It’s 5PM. I have memorized every inch of this shore and still no luck. Another whistle, another request timeout. At this point I started trying to make sense of what status code I was. 404 would be the instinctual one, same with 410; 412 made sense, but maybe 416.

I was losing it.

Sun sets at 7:35PM. It’s now 6. I thought about going back the way I came, but even then I’d be back at midnight — not great, but I know the route. I had tried calling everyone in my contacts to see if they could help me figure out where to go, but I had no service and no calls were connecting.

I say fuck it and decide to call 911 on my phone.

A minute passes. My phone’s display doesn’t change from the “Connecting…” screen.

Suddenly, a voice: “911, what’s your emergency?”

“… Sorry, what?”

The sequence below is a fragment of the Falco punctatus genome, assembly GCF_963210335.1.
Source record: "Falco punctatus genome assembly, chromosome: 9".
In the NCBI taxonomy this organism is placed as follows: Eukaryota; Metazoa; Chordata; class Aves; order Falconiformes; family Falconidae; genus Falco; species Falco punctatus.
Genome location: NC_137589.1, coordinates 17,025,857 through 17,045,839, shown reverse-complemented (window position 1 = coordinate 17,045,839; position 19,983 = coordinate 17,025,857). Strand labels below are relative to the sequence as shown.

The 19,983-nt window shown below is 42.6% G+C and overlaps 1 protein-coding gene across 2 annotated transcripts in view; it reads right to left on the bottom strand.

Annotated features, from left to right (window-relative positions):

“Yes, 911, what’s your emergency?”

“Ugh okay so I’m actually in the boundary waters right now and I’m lost and I can’t get out. This is really demoralizing, I have paddled thousands of miles and I’m just not able to figure out where to go. Can you help me?”

“I can see your approximate location on Ramshead. Stay there and I’ll get search and rescue out there as soon as possible. Call me back in 30 minutes and ask for Tom.”



I ask myself what the hell just happened. I find a rock to perch on as the sun starts to fade behind the trees. It’s very pretty, though I’m exhausted. I try to think what do I do for the next 6 hours until search and rescue gets here: after all, they have to go in the way I came, which is fine… but they’d have stuff to spend the night at least. I just had the shirt on my back, an empty Hydroflask, a dead phone, and the crust from my sandwich.

I ate the crust.

It’s 7PM and I call Tom back again for an update on the location of the rescue squad. As much as I wanted to ask him how the hell he connected to me, I didn’t. He said that they were en route. I didn’t know what that meant, and he didn’t know what that meant either.